When we last saw Sean Couturier, the Flyers’ center was in an intriguing head-to-head matchup against Boston’s Patrice Bergeron, two strong candidates for the Frank J. Selke Trophy, presented to the NHL’s best defensive forward.

The world has changed since the Bruins’ 2-0 win in that March 10 matchup at the Wells Fargo Center, the last time the Flyers played a game.

That loss, which snapped the Flyers’ nine-game winning streak, was before about 26,000 Americans had died in the coronavirus pandemic, before people were quarantined in their homes, before the NHL season was suspended two days later.

“Things are still changing every day,” Couturier said Tuesday from his Philadelphia townhouse, in a conference call with reporters. “The precautions are updated every day; it’s quite different just going to the grocery store to get food. There are some places now where you absolutely have to wear a mask, and if you don’t have one, they won’t let you in. We’re just adjusting to whatever we have to do to kind of help keep people safe and do our own part. Trying to hang in there and be patient and wait until this ends.”

Couturier’s wife, Laurence, is going through the Green Card process, and they are getting ready to settle on a house they purchased in Haddonfield.

The Flyers, thanks to a 17-5-1 run, had climbed into second place in the Metropolitan Division when the season was paused.

“Before all this happened, it was pretty exciting and fun to be a part of,” Couturier said of their surge, which put them one point behind first-place Washington with 13 regular-season games remaining. “We were all kind of on the same page with our mindset and [ready] to make a push in the playoffs. It’s too bad what’s going on, and hopefully we can figure something out to finish the playoffs or the year.”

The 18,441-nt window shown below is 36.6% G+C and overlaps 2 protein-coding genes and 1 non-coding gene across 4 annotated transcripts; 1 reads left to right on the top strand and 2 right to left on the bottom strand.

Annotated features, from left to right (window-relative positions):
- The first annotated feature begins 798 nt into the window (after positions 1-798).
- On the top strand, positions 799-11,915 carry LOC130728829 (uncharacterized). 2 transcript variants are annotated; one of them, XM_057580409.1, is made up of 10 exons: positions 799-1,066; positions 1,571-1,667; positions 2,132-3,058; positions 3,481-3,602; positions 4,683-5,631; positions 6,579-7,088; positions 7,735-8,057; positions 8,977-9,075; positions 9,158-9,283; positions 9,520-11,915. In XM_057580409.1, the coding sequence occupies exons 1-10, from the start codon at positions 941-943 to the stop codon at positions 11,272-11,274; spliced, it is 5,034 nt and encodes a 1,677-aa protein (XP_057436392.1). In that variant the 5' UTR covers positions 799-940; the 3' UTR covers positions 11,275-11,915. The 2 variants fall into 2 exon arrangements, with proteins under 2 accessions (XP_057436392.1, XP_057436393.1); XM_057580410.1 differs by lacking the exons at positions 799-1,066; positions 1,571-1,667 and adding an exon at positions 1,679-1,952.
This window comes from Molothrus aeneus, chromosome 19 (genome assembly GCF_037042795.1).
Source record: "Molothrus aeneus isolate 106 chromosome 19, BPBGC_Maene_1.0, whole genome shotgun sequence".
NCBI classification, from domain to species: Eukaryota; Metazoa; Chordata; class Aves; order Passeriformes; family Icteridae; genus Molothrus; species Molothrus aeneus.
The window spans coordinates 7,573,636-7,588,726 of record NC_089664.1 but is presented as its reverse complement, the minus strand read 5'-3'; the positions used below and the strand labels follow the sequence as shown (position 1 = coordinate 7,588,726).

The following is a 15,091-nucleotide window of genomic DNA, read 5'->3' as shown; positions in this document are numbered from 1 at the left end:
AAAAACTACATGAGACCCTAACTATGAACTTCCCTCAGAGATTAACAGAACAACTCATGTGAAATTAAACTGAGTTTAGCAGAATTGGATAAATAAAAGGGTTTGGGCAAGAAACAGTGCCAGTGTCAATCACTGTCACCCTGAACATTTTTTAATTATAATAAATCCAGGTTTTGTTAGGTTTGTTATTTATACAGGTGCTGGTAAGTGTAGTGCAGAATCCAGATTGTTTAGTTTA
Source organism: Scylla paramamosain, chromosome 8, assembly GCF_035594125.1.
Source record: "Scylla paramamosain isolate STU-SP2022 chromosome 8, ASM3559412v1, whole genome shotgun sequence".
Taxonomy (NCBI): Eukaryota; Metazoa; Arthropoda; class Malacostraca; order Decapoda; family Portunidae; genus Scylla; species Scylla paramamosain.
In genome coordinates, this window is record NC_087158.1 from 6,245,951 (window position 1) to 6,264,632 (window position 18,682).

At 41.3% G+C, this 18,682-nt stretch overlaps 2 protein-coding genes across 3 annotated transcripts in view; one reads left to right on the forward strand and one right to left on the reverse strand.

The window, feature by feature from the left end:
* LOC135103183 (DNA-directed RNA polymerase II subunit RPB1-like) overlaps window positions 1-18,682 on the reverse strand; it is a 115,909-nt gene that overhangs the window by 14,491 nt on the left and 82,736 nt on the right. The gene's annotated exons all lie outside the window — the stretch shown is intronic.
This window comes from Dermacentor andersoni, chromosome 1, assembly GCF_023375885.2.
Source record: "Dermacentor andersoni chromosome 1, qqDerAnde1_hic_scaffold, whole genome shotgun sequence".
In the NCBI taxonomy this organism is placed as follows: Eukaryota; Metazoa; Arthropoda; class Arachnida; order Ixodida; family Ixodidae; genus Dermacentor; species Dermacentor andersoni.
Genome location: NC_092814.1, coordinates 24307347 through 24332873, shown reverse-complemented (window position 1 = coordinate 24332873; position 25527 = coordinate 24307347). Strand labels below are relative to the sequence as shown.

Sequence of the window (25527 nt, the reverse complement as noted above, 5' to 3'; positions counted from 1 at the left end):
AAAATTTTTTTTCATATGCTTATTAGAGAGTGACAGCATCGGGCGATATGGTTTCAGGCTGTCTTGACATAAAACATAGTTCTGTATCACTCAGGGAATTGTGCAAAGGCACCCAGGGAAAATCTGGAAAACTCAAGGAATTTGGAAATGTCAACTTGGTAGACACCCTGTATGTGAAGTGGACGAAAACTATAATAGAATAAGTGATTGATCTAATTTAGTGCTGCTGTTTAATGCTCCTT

Couturier, 27, said he was staying positive that the season will return and was “trying to stay in shape and be ready as much as possible.”

Asked what he was doing to stay in shape, Couturier cracked: “I’m going up and down the stairs, doing some laundry, and doing some dishes, That’s my training now.”

He later said he was going on runs and doing home workouts and push-ups to stay in shape.

Couturier said he and his teammates have group chats every day, and Kevin Hayes frequently initiates them. The players are hopeful they will play hockey again this season, Couturier said.

“Guys are still believing in finishing the year and the playoffs," he said. "We’re not sure how it’s going to go down. We’re optimistic there will be a Stanley Cup winner, but we really don’t know.”

With lots of time to spare, Couturier and his wife are watching Tiger King and “lots of old-school movies.”

Couturier was having another stellar season. He had 59 points, second on the Flyers, and a team-best plus-21 rating. The player known as “Coots” also had the NHL’s best winning percentage (59.6 percent) in faceoffs. Bergeron, 34, has 56 points and a plus-23 rating.

The Selke is based on the regular season, which might be declared over.

“It’s not really something I focus on all year," Couturier said of the award. "Personally, my year went pretty well, and so did the team’s. Obviously, I’m happy and honored to be mentioned in the award talks. It’s just another year where I improved, and as a team we evolved and got better as the year went along. I think my year kind of reflected the same as the team’s.”

Bergeron is a four-time Selke winner. Couturier, a perennial contender, has never won the award. Dave Poulin was the last Flyer to win it, after the 1986-87 season.